MONTREAL, Feb. 19 /CNW Telbec/ - Sébastien Lavoie, Assistant Chief Economist of Laurentian Bank Securities, has disclosed this morning the new edition of the Provincial Monitor.
This new edition of the Provincial Monitor highlights some of the key factors that will influence the Canadian provinces' economic performance. Firstly, after waiting for job- and economic-related uncertainties to dissipate, households will continue to boost spending on consumption and housing. In Quebec for example, rising confidence and hiring in several sectors will continue to unleash pent-up demand, and push consumption into becoming the economic growth driver during 2010.The release of pent up demand is more powerful in western provinces.
Secondly, Canadian provinces can no longer count as much on the US economy as they did in the past to stimulate export demand. Companies will need to develop new markets and to diversify their economic bases, a long-term task. More specifically, provinces will need to look closer at the emerging BRIC (Brazil, Russia, India, China) markets. Resource-rich provinces, such as Alberta and Saskatchewan, are presently better positioned to leverage these possibilities. Furthermore, since several sectors and industries will not bounce back to their previous cruising speed, provinces such as Ontario have begun the transition into more green-technology friendly economies. This diversification should eventually bear fruit in the long-run.
Thirdly, on the public finances front, provincial finance ministers will eventually have to take charge of their respective deficits. Those with higher deficits, such as Ontario, or with a heavier debt burden, such as Quebec, will be under greater pressure to act rapidly to bring their budgets into balance. This will risk slowing economic growth starting in 2011.
In light of a better fiscal shape, stronger pent-up demand, and greater reliance to BRIC countries, Saskatchewan will lead all provinces in terms of real GDP growth this year and next, followed by Alberta. LBS Economic Research's outlook regarding Central Canada remains unchanged. Both recession and recovery were modest in Quebec, as will be future economic expansion. In Ontario, until the province's industrial diversification efforts bear fruit, the appearance of structural unemployment will lead to moderate growth. Better job market conditions in Manitoba will enable the province to perform well despite a lack of pent-up demand. In British Columbia, sluggishness in traditional sectors will keep growth below its western neighbours. In the Atlantic region, employment gains will be weak in New Brunswick due to a lack of large non-residential construction projects. The expansion will be a bit more vigorous in Nova Scotia, which can count on a greater number of private and public sector investment projects to support its economy. In Prince Edward Island, various infrastructure projects will compensate for increasingly tough times in the tourism sector. And finally, Newfoundland and Labrador will see modest growth, as the province awaits development of new oil fields in a few years. The full report is available on Laurentian Bank Securities Economic Research web site: http://www.lb-securities.ca/EconomicResearch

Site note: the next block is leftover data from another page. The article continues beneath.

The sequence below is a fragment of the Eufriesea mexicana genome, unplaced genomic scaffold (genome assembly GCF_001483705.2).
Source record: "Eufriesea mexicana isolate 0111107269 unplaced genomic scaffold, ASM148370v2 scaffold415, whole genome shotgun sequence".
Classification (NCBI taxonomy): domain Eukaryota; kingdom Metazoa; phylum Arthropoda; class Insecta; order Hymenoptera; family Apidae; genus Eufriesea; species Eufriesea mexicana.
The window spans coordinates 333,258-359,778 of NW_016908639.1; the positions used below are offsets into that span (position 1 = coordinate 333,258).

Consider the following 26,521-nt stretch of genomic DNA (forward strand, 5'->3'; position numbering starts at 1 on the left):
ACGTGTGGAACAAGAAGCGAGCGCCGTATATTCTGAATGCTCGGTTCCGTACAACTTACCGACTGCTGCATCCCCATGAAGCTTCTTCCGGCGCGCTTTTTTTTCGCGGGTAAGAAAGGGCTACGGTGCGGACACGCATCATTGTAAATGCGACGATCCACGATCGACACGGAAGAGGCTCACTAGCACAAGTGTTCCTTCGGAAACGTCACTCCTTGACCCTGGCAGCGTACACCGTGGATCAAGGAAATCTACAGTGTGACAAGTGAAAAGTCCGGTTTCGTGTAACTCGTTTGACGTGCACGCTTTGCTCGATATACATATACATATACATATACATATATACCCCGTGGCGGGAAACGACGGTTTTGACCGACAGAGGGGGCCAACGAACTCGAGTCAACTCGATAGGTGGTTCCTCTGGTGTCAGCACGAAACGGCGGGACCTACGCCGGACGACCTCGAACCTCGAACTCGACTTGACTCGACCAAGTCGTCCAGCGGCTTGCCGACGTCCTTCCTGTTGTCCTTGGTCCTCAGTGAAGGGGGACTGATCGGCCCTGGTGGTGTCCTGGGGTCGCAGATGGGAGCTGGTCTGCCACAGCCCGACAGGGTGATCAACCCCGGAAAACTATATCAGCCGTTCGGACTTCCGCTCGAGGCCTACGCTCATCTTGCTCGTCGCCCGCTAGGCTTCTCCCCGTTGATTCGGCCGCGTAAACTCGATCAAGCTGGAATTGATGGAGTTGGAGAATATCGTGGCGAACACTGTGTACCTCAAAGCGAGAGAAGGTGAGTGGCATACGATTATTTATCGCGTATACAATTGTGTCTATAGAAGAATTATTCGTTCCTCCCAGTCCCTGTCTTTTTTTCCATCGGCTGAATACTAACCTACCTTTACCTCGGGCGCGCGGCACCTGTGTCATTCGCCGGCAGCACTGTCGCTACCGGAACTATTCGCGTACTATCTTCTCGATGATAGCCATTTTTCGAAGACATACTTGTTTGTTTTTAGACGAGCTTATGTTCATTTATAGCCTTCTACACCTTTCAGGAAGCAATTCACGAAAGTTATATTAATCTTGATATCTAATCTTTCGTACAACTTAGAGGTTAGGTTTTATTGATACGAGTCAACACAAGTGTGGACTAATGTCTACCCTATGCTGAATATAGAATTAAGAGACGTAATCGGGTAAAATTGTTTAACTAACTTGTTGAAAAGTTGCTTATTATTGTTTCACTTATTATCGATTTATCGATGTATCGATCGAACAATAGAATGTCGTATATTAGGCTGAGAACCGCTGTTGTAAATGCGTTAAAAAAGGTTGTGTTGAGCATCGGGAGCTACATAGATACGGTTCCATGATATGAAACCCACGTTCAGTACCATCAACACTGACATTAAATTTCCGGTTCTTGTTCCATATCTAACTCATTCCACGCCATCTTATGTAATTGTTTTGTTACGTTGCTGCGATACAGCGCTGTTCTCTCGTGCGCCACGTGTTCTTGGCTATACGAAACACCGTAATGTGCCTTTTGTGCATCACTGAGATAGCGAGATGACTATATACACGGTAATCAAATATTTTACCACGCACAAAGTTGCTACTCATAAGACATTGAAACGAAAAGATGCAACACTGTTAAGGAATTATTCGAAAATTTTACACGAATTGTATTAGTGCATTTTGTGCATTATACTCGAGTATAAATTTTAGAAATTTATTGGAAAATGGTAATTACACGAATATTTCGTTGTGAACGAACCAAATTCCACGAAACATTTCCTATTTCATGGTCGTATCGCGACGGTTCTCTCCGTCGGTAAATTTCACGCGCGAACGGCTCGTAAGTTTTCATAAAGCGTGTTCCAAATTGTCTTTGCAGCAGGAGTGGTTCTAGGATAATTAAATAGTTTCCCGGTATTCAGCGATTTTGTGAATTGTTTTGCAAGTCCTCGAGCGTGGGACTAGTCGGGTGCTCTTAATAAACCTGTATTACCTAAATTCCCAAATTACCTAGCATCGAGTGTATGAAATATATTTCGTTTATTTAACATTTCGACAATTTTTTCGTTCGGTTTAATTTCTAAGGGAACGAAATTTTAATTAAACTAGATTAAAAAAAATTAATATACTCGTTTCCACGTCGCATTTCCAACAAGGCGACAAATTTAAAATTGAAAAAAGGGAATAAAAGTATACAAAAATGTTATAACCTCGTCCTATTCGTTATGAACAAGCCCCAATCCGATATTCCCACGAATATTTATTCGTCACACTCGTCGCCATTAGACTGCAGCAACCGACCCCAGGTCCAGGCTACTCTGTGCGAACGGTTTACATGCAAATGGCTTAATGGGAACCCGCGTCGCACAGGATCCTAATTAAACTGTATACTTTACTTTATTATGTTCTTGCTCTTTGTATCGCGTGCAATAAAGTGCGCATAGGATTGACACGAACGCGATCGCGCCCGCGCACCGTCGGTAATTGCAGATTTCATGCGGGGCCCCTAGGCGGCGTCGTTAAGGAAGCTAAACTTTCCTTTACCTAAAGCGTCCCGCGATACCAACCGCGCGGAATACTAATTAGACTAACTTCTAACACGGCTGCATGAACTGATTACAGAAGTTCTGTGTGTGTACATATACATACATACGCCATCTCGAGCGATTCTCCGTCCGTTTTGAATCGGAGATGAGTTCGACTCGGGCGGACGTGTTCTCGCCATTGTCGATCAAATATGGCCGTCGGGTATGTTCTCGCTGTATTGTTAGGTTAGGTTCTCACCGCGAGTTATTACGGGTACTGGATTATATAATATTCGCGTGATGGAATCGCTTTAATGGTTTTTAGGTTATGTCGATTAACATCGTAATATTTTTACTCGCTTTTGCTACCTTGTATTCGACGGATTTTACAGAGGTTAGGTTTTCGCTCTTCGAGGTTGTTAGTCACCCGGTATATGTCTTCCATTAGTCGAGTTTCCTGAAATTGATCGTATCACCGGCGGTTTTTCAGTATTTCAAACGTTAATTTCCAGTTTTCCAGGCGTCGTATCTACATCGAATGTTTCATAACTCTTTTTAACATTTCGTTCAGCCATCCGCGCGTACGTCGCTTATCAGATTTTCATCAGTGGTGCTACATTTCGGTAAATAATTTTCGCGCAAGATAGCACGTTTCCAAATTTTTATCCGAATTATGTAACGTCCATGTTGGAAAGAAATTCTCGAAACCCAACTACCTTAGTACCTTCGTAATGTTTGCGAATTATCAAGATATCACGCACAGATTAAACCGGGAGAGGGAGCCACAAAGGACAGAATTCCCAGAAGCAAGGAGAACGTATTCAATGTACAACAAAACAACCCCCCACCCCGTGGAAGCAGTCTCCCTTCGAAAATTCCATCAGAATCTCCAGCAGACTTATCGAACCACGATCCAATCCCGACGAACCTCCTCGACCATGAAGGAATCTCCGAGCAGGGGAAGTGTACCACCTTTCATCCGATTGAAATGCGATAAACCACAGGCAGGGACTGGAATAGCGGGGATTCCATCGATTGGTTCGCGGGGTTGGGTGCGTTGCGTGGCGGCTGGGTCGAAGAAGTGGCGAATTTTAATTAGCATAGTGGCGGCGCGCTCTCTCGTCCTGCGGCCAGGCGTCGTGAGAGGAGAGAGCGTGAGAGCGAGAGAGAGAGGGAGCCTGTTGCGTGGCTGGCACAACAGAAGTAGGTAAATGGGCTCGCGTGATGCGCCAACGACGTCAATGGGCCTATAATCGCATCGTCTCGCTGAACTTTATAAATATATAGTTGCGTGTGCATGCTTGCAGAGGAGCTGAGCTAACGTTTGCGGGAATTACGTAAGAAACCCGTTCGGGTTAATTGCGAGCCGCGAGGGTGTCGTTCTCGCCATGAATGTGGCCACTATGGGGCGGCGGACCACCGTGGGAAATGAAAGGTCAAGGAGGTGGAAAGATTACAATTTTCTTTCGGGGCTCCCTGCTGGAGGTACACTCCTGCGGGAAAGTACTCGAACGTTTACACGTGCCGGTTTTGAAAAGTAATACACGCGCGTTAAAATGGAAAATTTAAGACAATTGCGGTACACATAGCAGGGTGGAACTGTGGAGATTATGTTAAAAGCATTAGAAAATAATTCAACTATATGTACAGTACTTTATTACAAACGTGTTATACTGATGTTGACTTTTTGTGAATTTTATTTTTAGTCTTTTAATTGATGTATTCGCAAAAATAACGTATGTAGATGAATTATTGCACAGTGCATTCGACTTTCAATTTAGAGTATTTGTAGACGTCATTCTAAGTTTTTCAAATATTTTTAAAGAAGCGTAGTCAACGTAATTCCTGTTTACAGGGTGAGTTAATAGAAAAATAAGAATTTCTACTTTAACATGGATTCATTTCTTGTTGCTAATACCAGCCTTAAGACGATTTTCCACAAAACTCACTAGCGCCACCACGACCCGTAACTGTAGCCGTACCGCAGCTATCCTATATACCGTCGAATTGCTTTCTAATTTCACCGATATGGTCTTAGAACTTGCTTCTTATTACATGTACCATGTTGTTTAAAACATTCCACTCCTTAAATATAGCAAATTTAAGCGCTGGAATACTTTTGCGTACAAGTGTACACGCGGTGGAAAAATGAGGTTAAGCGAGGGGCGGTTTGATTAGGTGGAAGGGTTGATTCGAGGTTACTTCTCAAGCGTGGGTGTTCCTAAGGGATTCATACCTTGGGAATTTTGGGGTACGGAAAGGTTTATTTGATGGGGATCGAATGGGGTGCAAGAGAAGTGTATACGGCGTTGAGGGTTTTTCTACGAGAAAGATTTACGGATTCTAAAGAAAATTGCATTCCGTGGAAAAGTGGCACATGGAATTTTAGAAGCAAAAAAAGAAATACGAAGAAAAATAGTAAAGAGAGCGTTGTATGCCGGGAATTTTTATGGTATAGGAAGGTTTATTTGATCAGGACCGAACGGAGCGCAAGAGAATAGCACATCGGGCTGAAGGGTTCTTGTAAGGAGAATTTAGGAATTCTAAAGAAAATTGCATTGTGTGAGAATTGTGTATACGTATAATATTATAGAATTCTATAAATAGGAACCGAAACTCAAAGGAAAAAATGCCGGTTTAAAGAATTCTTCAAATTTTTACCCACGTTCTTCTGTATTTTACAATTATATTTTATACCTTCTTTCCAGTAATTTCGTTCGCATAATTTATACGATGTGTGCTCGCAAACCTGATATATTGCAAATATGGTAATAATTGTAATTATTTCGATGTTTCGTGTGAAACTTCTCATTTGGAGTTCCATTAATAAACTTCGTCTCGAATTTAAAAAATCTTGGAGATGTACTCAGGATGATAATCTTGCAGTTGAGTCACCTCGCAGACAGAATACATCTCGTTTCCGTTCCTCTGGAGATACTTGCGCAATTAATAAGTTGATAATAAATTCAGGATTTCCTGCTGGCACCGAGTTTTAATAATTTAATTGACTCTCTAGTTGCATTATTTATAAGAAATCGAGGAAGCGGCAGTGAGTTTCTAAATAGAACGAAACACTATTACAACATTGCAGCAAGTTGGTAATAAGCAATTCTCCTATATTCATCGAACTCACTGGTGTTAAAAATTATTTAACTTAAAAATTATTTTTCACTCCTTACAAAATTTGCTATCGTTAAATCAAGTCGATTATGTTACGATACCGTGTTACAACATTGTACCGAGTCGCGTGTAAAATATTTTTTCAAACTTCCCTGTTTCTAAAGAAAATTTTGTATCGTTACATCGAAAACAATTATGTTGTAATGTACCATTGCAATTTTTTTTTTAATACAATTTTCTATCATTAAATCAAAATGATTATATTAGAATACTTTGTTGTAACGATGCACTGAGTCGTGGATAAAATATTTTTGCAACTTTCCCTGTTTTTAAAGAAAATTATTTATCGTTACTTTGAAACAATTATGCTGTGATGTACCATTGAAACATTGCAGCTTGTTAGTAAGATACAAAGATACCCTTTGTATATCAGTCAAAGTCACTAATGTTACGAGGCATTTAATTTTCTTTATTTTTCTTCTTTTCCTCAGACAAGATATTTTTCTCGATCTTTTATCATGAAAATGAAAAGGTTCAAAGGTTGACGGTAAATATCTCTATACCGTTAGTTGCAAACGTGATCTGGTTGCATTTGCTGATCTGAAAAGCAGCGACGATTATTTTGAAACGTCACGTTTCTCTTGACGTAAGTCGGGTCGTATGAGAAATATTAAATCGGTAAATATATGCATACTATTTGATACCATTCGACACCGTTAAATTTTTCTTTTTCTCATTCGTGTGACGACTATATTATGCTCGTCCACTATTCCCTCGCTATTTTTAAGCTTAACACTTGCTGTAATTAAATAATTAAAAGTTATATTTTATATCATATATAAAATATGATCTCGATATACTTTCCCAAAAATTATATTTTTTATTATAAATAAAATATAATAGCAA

About Laurentian Bank
Laurentian Bank of Canada is a banking institution operating across Canada and offering its clients diversified financial services. Differentiating itself through excellence in service, as well as through its simplicity and proximity, the Bank serves individual consumers and small and medium-sized businesses. The Bank also offers its products to a wide network of independent financial intermediaries through B2B Trust, as well as full-service brokerage solutions through Laurentian Bank Securities.
Laurentian Bank is well established in the Province of Quebec, operating the third-largest retail branch network. Elsewhere throughout Canada, it operates in specific market segments where it holds an enviable position. Laurentian Bank of Canada has more than $22 billion in balance sheet assets and more than $14 billion in assets under administration. Founded in 1846, the Bank employs more than 3,500 people.
SOURCE Laurentian Bank of Canada
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